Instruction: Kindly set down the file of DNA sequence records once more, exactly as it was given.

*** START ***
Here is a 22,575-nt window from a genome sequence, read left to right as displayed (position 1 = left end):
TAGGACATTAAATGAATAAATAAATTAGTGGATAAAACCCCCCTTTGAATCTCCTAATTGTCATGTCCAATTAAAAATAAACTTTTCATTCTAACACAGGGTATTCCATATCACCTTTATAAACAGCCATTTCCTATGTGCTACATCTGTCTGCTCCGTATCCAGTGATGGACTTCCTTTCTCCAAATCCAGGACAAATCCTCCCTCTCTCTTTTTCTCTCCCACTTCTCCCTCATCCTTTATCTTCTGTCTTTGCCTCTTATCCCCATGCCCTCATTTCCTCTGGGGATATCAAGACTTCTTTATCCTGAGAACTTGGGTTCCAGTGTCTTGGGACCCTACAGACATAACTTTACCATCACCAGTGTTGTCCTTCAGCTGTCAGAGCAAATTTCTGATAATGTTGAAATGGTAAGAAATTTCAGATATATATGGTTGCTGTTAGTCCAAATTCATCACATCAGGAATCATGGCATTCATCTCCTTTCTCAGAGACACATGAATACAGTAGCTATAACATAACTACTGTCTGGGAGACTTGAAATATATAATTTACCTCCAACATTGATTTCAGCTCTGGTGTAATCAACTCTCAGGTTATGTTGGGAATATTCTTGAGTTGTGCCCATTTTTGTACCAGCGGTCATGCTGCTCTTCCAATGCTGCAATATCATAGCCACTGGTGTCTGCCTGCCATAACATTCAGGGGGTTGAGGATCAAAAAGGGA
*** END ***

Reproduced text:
Here is a 22,575-nt window from a genome sequence, read left to right as displayed (position 1 = left end):
TAGGACATTAAATGAATAAATAAATTAGTGGATAAAACCCCCCTTTGAATCTCCTAATTGTCATGTCCAATTAAAAATAAACTTTTCATTCTAACACAGGGTATTCCATATCACCTTTATAAACAGCCATTTCCTATGTGCTACATCTGTCTGCTCCGTATCCAGTGATGGACTTCCTTTCTCCAAATCCAGGACAAATCCTCCCTCTCTCTTTTTCTCTCCCACTTCTCCCTCATCCTTTATCTTCTGTCTTTGCCTCTTATCCCCATGCCCTCATTTCCTCTGGGGATATCAAGACTTCTTTATCCTGAGAACTTGGGTTCCAGTGTCTTGGGACCCTACAGACATAACTTTACCATCACCAGTGTTGTCCTTCAGCTGTCAGAGCAAATTTCTGATAATGTTGAAATGGTAAGAAATTTCAGATATATATGGTTGCTGTTAGTCCAAATTCATCACATCAGGAATCATGGCATTCATCTCCTTTCTCAGAGACACATGAATACAGTAGCTATAACATAACTACTGTCTGGGAGACTTGAAATATATAATTTACCTCCAACATTGATTTCAGCTCTGGTGTAATCAACTCTCAGGTTATGTTGGGAATATTCTTGAGTTGTGCCCATTTTTGTACCAGCGGTCATGCTGCTCTTCCAATGCTGCAATATCATAGCCACTGGTGTCTGCCTGCCATAACATTCAGGGGGTTGAGGATCAAAAAGGGA